02 Feb What Does “Best-in-Class-Profitability” Look Like?
Recently this blog explored the concept of OML, or “Operational Maturity Level”, a classification system developed by Service Leadership Inc. (SLI) with a set of benchmarks to determine where a business finds itself in a standard growth cycle.
One way to answer the question posed in this blog title, is to note that one becomes “best in class” by raising one’s OML. This is a very precise and measurable way of saying, “up your game and you are worth more.” In fact, the main mission of Service Leadership Inc. is to help the MSP and other channel organizations prepare for the highest value possible on exit.
SLI defines “best” as having an EBITDA percentage in the top 25th percentile of similar companies. EBITDA is, of course, “earnings before interest, taxes, depreciation and amortization;” essentially this is what a company has left after it takes in revenue and pays all costs of production and sales. If an EBITDA percentage is high, it means that company is efficient, squeezing more margin from its revenue. This usually entails a certain amount of growth and size to generate economies of scale, but size without managerial efficiency, resulting in low EBITDA, will not change a company’s class but will leave it below the 25th percentile, less than the best.
What managerial efficiency will look like in any given situation (the how-to of high EBITDA) will depend upon a company’s class. So, what do we mean by “class?”
Service leadership breaks “class” down into ten Predominant Business Models, grouped in three main categories: Product Centric, (which is mostly high volume, low margin individual unit sales). Infrastructure and Applications, which both involve various types of services (including managed services) and generate different types of revenue (including recurring revenue) and EBITDA. The details would take us too deep in the weeds here, but any business in the IT Channel, with an eye to its own real market value, would do well to ponder the Service Leadership business benchmarking process in depth.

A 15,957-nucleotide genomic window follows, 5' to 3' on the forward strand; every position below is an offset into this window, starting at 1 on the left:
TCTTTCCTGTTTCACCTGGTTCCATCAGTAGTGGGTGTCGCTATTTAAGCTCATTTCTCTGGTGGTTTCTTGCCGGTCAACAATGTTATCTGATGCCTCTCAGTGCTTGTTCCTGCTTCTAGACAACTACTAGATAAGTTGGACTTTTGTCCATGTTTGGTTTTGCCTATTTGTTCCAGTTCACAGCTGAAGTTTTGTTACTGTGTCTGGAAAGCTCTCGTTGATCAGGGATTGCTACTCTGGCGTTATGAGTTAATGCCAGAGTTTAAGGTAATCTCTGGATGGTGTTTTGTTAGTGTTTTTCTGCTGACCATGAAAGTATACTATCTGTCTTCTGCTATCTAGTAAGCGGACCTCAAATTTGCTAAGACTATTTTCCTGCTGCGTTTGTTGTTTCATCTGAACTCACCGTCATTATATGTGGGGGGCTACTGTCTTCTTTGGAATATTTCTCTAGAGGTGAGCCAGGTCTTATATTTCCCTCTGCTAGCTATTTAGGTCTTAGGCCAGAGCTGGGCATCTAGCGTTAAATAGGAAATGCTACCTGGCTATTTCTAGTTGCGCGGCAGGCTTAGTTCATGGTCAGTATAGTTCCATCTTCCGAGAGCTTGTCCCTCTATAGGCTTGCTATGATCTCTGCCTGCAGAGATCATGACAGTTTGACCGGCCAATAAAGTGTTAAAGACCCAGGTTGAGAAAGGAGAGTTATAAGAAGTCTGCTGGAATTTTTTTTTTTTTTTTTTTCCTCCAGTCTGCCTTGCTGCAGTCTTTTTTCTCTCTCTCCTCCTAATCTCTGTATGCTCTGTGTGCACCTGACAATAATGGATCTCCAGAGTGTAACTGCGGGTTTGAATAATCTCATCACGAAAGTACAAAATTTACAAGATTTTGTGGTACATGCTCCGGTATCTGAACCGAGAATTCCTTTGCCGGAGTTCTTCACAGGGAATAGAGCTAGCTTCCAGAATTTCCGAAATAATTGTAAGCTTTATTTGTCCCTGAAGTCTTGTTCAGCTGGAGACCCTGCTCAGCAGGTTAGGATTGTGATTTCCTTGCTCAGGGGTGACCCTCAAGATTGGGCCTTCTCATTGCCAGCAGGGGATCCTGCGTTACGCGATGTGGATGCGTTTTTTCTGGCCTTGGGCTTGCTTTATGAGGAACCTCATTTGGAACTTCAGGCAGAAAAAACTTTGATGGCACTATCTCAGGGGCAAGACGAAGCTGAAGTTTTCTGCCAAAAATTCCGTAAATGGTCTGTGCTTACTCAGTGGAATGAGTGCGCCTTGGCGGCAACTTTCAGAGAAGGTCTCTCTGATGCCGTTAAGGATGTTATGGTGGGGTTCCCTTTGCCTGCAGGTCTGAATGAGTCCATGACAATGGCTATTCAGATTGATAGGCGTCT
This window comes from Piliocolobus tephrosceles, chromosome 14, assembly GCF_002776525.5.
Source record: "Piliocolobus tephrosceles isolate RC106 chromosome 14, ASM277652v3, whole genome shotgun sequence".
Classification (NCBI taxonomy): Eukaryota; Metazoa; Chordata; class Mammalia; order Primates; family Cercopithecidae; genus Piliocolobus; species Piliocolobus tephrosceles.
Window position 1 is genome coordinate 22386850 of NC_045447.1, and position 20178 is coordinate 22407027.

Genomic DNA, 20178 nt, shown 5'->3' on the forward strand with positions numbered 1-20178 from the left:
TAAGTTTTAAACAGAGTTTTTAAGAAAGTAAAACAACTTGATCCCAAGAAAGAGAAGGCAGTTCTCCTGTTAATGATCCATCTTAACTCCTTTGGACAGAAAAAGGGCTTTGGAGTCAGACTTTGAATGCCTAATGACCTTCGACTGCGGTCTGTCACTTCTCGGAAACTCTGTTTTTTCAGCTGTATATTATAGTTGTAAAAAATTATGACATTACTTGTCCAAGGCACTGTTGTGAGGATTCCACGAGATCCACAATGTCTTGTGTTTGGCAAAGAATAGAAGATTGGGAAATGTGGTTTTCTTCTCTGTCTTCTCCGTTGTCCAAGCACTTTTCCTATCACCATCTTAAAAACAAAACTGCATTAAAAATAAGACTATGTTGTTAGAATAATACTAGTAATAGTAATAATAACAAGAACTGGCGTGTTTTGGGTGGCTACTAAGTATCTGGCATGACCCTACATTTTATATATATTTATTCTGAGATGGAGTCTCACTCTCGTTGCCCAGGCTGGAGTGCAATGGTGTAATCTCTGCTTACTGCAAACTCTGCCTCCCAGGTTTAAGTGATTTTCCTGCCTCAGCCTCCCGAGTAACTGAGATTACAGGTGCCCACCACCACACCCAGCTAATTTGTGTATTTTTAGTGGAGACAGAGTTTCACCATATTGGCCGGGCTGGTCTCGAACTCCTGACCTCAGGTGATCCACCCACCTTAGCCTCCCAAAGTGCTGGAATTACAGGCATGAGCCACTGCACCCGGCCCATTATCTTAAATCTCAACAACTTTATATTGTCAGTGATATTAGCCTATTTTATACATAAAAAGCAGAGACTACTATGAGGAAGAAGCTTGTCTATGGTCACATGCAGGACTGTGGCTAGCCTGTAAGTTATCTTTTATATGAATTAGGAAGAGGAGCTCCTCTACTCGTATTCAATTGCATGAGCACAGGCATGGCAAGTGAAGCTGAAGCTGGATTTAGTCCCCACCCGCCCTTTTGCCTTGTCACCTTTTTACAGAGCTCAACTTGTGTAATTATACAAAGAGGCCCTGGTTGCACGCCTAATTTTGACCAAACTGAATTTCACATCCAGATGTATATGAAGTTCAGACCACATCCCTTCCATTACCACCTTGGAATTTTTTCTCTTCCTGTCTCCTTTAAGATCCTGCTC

When we put “best profitability” together with “in class” we get: companies with the highest EBITDA percentage measured against similar companies with the same Predominant Business Model.
Some businesses are admixtures of business model types, and that’s where things get tricky, for the channel is nothing if not lots of “creative” ad hoc admixtures. Some work. Some are toxic. Often, achieving a higher OML level involves refining them to identify an organization’s “class” more clearly to itself. Without that clarity, flawed strategies are common. In any event, Service Leadership Inc. has formulas to help clarify common issues that arise in mixing different business models.
One thing is clear: there are a lot of channel businesses out there holding vague unreal notions of their own market value. Those who identify those parts of the company that yield the best revenue and margins, and embrace a conscious path to improved operational maturity, will exit with higher values.